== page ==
A lifelong sentence for all concerned

Mary Bell who in 1968 murdered Martin Brown, aged four, and
three-year-old Brian Howe when she was eleven, returned to the High
Court last week. Now 46, she was seeking lifelong anonymity for
herself and her 18-year-old daughter to avoid “significant harm and
harassment.” The court will give its decision after Easter.

Bell, of “fragile mental health”, has already been subjected to
four instances of intimidation and assault and has changed her
identity three times. Her QC, Edward Fitzgerald, told the court
that her case had unique features, for example, her “extreme youth
at the time of her offence.”

Bell experienced an horrific childhood – her mentally unstable
mother forced her into prostitution at the age of nine. In an
extraordinary ill-informed piece in the Daily Mail last
week, writer Colin Wilson argued that Bell is “trying to manipulate
British justice for her own selfish interests”. He reports that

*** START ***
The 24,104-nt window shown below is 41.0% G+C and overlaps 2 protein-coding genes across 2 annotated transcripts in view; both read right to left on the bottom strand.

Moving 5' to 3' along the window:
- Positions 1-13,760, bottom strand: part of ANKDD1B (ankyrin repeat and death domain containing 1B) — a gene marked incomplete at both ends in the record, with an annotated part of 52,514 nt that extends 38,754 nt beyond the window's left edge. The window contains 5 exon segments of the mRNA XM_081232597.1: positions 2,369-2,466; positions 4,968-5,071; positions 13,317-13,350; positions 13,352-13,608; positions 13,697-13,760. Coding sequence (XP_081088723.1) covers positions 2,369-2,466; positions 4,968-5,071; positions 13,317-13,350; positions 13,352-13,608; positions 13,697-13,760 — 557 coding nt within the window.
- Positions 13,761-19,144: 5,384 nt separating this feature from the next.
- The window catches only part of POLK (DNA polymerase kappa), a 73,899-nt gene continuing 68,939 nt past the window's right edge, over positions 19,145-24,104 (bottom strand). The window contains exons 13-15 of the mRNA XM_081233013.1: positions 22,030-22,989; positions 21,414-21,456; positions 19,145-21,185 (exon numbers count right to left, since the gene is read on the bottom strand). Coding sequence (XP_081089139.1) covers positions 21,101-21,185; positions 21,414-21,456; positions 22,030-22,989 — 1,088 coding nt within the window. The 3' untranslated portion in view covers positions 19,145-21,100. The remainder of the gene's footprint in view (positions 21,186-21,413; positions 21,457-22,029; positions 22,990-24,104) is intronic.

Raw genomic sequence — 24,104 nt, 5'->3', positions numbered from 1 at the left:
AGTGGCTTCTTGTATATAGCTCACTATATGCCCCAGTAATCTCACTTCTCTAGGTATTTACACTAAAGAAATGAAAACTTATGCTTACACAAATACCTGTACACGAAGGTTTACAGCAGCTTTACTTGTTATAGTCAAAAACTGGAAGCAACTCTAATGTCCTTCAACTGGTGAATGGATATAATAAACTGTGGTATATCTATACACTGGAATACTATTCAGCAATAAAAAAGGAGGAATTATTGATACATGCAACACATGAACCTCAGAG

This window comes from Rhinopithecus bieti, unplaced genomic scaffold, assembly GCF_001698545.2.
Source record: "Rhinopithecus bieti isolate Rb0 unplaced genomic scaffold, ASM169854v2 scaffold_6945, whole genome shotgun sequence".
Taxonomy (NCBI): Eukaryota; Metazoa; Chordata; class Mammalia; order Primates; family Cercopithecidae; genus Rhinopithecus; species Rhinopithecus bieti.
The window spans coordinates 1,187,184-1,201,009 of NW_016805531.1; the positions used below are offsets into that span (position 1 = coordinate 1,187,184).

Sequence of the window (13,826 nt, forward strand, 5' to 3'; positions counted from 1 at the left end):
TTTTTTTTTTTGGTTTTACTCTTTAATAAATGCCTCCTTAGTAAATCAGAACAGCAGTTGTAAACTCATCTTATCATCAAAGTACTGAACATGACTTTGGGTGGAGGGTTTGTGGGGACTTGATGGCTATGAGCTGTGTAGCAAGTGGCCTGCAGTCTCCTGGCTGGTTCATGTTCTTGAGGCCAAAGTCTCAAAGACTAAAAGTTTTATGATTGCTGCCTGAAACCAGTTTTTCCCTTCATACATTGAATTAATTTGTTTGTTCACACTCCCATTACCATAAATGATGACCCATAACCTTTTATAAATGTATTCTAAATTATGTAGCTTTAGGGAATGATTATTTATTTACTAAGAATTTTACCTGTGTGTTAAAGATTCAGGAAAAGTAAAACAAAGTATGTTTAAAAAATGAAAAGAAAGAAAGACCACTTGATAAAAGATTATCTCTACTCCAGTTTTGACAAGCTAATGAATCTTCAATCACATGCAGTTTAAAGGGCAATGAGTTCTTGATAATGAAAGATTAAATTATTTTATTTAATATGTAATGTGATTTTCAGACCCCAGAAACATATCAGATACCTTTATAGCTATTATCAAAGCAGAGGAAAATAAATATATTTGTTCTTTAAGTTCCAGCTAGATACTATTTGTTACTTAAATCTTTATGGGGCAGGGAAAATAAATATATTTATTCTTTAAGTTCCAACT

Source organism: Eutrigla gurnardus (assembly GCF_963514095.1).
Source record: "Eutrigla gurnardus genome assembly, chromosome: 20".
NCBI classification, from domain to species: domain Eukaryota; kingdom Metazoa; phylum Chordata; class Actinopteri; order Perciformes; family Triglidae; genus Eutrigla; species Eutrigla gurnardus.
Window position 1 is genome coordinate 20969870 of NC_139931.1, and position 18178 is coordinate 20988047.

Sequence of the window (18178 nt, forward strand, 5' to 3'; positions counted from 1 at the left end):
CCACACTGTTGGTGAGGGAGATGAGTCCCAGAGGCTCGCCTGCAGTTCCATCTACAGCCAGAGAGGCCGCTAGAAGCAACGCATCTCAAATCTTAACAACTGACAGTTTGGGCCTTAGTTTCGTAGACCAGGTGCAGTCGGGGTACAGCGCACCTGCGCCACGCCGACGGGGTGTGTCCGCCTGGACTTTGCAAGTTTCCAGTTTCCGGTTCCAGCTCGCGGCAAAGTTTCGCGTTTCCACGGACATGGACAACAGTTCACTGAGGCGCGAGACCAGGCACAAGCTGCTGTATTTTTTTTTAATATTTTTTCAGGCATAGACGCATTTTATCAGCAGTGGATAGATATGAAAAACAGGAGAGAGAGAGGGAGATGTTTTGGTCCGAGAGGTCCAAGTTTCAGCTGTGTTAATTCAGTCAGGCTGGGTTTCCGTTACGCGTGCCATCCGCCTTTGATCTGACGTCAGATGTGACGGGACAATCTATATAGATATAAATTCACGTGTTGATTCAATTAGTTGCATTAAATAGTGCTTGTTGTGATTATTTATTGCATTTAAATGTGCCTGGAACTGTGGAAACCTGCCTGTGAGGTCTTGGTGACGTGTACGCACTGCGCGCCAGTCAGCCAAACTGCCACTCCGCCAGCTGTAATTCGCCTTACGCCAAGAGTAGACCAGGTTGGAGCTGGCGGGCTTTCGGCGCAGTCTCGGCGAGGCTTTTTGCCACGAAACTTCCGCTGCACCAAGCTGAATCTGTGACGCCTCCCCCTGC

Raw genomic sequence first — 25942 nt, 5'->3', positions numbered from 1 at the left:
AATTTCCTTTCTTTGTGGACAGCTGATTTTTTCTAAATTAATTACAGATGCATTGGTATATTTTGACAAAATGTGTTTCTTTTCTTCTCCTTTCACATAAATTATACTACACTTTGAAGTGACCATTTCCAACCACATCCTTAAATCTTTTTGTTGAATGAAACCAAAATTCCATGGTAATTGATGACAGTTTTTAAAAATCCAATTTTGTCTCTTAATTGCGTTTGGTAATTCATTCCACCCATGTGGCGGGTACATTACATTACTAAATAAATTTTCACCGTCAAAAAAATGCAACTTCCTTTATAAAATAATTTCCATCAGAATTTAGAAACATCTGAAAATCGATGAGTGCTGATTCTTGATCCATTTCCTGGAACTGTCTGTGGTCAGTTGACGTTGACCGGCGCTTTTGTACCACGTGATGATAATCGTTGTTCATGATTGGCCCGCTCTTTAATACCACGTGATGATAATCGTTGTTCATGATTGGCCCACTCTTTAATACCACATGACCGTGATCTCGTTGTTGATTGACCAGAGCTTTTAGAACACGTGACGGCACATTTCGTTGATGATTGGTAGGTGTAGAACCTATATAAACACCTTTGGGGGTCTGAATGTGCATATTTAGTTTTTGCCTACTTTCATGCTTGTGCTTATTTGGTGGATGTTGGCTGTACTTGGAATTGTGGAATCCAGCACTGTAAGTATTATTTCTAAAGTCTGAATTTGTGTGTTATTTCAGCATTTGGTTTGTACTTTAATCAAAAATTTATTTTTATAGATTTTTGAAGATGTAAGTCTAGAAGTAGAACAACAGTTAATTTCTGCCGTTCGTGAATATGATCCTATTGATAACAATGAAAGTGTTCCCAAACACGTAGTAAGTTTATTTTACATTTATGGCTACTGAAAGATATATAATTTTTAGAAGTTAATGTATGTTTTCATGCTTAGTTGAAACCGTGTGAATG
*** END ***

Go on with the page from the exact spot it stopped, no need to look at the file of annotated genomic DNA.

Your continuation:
after her conviction, when in a remand home, she screamed and
shouted, inciting other girls to behave badly.

“Then a psychiatrist advised the matron to try ‘tanning her
backside’. That worked,” Wilson says, “and suddenly Mary was, ‘as
good as gold’. If someone had tried doing it sooner, it is likely
that two children would not have died.”

His words, however, are only a more extreme expression of a theme
that constantly recurs in the media: the demonic child, the evil
seed. It was The Times not the tabloids, last week, which
ran the now well-known image of Mary Bell across five columns – her
face angelic, her eyes showing no emotion, alongside a news story
that begins “The child killer…”

The irony is that precisely because the media demonise such
children, keeping them in the public’s mind for years, frozen Peter
Pan-like, the chance of living a normal life, having served their
time, is minimal – unlike, say, an adult who is released from jail,
his sentence completed.

In a book written with Gita Sereny, a few years ago, Mary Bell
attempted to dilute this image of the “little devil” by telling her
life story. She only succeeded in adding to the mythology. Any
child who ends the life of another should automatically be entitled
to lifelong anonymity, at the time sentence is passed – avoiding
the recurring outbreaks of publicity when injunctions are sought,
damaging to all, not least the families of the victims.

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